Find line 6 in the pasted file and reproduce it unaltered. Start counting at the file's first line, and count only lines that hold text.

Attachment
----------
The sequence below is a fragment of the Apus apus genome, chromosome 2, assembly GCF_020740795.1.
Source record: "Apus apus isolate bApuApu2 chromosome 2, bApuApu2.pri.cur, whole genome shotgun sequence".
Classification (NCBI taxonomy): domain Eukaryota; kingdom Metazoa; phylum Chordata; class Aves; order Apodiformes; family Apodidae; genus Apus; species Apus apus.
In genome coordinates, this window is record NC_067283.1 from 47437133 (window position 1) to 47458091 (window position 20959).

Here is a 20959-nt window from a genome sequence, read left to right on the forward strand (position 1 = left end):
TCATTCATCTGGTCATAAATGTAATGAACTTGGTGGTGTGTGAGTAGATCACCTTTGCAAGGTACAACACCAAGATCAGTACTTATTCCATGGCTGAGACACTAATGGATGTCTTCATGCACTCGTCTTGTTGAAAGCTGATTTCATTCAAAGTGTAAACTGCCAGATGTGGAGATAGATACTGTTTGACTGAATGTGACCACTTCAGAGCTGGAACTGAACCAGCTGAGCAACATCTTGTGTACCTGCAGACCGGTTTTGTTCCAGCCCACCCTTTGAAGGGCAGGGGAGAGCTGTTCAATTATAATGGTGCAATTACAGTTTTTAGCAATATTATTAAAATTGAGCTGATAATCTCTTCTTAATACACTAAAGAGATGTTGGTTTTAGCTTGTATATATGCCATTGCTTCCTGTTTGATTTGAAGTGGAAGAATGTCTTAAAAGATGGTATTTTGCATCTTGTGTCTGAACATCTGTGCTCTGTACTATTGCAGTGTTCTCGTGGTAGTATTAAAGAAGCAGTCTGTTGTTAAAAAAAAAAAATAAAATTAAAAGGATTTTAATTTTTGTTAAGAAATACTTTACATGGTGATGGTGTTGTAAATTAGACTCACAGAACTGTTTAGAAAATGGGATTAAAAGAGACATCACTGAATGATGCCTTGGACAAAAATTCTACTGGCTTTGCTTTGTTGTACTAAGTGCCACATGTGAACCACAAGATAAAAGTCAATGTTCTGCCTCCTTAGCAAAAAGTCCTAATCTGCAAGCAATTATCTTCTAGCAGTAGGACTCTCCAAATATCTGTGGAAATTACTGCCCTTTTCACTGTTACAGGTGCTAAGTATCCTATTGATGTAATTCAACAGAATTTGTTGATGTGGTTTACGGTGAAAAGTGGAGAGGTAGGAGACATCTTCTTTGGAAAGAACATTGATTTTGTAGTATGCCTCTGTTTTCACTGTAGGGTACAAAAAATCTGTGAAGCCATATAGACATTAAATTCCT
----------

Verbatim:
TCATTCATCTGGTCATAAATGTAATGAACTTGGTGGTGTGTGAGTAGATCACCTTTGCAAGGTACAACACCAAGATCAGTACTTATTCCATGGCTGAGACACTAATGGATGTCTTCATGCACTCGTCTTGTTGAAAGCTGATTTCATTCAAAGTGTAAACTGCCAGATGTGGAGATAGATACTGTTTGACTGAATGTGACCACTTCAGAGCTGGAACTGAACCAGCTGAGCAACATCTTGTGTACCTGCAGACCGGTTTTGTTCCAGCCCACCCTTTGAAGGGCAGGGGAGAGCTGTTCAATTATAATGGTGCAATTACAGTTTTTAGCAATATTATTAAAATTGAGCTGATAATCTCTTCTTAATACACTAAAGAGATGTTGGTTTTAGCTTGTATATATGCCATTGCTTCCTGTTTGATTTGAAGTGGAAGAATGTCTTAAAAGATGGTATTTTGCATCTTGTGTCTGAACATCTGTGCTCTGTACTATTGCAGTGTTCTCGTGGTAGTATTAAAGAAGCAGTCTGTTGTTAAAAAAAAAAAATAAAATTAAAAGGATTTTAATTTTTGTTAAGAAATACTTTACATGGTGATGGTGTTGTAAATTAGACTCACAGAACTGTTTAGAAAATGGGATTAAAAGAGACATCACTGAATGATGCCTTGGACAAAAATTCTACTGGCTTTGCTTTGTTGTACTAAGTGCCACATGTGAACCACAAGATAAAAGTCAATGTTCTGCCTCCTTAGCAAAAAGTCCTAATCTGCAAGCAATTATCTTCTAGCAGTAGGACTCTCCAAATATCTGTGGAAATTACTGCCCTTTTCACTGTTACAGGTGCTAAGTATCCTATTGATGTAATTCAACAGAATTTGTTGATGTGGTTTACGGTGAAAAGTGGAGAGGTAGGAGACATCTTCTTTGGAAAGAACATTGATTTTGTAGTATGCCTCTGTTTTCACTGTAGGGTACAAAAAATCTGTGAAGCCATATAGACATTAAATTCCT